Program: Preventing Violence Affecting Young Lives (PREVAYL)

Key points

  • CDC funds recipients to address violence impacting adolescents and young adults.
  • Funded recipients will work to address youth violence, teen dating violence, adverse childhood experiences, and other risk factors for violence.


In March 2021, CDC announced funding to address multiple forms of violence impacting adolescents and young adults in communities with high rates of violence.

PREVAYL funding recipients will address youth violence, teen dating violence, other adverse childhood experiences, and conditions that put communities at greater risk for violence.

Recipients will also address risk factors such as social determinants of health, including concentrated poverty, limited educational or employment opportunities, and racial inequity, to prevent violence.

PREVAYL builds on the accomplishments and outcomes of a previous program, Preventing Teen Dating and Youth Violence by Addressing Shared Risk and Protective Factors. Please see CDC archive for more information about the previous program.


PREVAYL recipients will complete activities including:

  • Implementing programs, policies, and practices, including social marketing or public education campaigns, using evidence-based violence prevention strategies and approaches from CDC's Prevention Resources for Action, formerly known as, "technical packages," to address the intersection between violence, social determinants of health and racial inequity.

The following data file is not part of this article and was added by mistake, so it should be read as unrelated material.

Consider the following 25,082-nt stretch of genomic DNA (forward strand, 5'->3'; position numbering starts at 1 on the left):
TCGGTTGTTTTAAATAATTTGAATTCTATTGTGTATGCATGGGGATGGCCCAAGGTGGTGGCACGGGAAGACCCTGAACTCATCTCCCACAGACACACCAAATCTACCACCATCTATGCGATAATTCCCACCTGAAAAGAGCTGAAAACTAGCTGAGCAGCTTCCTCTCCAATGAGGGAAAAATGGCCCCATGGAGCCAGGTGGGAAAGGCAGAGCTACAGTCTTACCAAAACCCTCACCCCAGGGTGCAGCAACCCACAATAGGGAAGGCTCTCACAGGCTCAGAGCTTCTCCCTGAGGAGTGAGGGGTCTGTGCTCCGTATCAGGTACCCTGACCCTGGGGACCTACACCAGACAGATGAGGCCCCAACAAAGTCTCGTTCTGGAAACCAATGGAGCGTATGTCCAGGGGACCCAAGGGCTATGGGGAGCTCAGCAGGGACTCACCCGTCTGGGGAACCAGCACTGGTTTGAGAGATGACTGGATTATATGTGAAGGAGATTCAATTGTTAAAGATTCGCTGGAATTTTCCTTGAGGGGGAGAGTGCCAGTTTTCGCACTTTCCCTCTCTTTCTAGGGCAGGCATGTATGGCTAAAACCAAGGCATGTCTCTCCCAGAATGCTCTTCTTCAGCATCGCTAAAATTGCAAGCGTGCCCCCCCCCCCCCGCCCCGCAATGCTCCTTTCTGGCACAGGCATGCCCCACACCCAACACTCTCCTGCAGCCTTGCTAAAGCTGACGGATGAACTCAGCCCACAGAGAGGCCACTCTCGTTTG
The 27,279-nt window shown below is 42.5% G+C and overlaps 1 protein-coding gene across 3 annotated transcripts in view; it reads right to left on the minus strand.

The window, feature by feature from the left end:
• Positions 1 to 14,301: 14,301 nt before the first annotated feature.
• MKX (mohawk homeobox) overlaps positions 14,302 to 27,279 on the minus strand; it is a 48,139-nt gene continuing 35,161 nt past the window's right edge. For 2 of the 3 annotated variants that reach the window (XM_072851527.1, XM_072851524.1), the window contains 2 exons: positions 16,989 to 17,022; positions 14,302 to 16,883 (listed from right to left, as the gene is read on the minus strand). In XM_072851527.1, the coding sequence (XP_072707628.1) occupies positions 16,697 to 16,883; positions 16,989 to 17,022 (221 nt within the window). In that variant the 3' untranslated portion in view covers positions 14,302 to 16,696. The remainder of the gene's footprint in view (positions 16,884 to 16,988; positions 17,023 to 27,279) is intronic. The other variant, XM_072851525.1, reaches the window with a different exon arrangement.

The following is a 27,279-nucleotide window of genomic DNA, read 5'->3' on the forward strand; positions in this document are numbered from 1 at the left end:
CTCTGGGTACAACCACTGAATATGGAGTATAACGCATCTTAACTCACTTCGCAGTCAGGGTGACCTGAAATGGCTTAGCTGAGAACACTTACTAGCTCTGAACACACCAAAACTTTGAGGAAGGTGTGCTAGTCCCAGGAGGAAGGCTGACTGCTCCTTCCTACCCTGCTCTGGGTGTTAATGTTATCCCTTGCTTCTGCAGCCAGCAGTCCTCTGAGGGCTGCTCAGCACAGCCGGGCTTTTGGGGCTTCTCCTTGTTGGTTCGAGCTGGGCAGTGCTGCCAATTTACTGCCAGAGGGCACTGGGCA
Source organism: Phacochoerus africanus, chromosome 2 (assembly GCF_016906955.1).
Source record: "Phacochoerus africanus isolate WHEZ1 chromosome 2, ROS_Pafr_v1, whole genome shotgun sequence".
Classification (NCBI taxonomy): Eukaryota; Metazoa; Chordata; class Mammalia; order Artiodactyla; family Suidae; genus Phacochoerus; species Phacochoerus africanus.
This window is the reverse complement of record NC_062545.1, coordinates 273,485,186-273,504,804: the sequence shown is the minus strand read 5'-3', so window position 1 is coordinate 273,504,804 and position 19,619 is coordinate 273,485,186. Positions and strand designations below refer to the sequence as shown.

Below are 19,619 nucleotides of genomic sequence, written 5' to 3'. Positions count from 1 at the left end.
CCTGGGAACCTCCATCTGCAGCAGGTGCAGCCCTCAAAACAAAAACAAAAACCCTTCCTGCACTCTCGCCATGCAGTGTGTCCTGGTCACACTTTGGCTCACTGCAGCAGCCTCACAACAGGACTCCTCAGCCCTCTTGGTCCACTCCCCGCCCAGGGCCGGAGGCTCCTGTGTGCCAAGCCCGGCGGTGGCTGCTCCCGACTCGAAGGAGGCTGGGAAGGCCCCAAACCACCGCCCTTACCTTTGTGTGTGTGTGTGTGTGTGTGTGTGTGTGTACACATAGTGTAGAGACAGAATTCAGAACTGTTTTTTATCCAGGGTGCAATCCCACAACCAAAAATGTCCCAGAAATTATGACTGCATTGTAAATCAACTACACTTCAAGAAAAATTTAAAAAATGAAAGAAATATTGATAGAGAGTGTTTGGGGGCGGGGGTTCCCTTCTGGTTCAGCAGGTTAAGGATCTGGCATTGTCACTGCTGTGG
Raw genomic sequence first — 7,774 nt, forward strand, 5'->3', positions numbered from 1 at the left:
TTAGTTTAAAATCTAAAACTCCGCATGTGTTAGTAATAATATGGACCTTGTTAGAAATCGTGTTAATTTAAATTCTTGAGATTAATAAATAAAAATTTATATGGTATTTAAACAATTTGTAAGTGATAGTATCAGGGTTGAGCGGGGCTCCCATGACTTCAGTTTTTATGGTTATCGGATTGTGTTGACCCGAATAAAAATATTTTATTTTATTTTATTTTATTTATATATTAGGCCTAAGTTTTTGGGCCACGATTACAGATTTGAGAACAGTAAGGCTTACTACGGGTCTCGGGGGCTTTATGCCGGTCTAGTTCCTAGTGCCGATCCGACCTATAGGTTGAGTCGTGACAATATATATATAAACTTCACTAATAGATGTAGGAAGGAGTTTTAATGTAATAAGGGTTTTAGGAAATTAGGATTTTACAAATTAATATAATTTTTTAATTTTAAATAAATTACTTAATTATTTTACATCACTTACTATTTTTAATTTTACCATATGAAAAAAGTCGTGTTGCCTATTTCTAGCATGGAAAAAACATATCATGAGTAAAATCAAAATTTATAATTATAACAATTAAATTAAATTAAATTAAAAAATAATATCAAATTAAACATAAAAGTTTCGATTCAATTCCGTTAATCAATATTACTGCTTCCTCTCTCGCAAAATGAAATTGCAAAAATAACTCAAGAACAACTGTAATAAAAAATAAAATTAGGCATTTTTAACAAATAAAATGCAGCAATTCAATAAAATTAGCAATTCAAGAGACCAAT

• Creating or enhancing a jurisdictional violence prevention strategic plan that includes multiple forms of violence impacting youth.
  • Developing and implementing an evaluation plan to measure implemented strategy effectiveness.
  • Developing a sustainability plan to ensure recipients can continue work long term.
  • Participating in a multi-sector coalition to support increased violence prevention collaboration across sectors.

Funding recipients

Funding recipients include:

  • Alaska Department of Health.
  • Boston Public Health Commission.
  • Minneapolis Department of Neighborhood Safety.
  • County of Monterey Department of Health.
  • Georgia Department of Public Health.
  • Linn County Public Health.
  • Multnomah County Health Department.
  • Spokane Regional Domestic Violence Coalition.


PREVAYL recipients will implement complementary, evidence-based violence prevention strategies at the community and societal levels of the social-ecological model.

These strategies include:

  • Community-level strategies focusing on characteristics in settings including schools, workplaces and neighborhoods that increase the risk of or protect people from violence. These characteristics can be social, economic, and environmental.
  • Societal-level strategies focusing on the broad societal factors that create a climate where violence is encouraged or inhibited, such as norms or policies.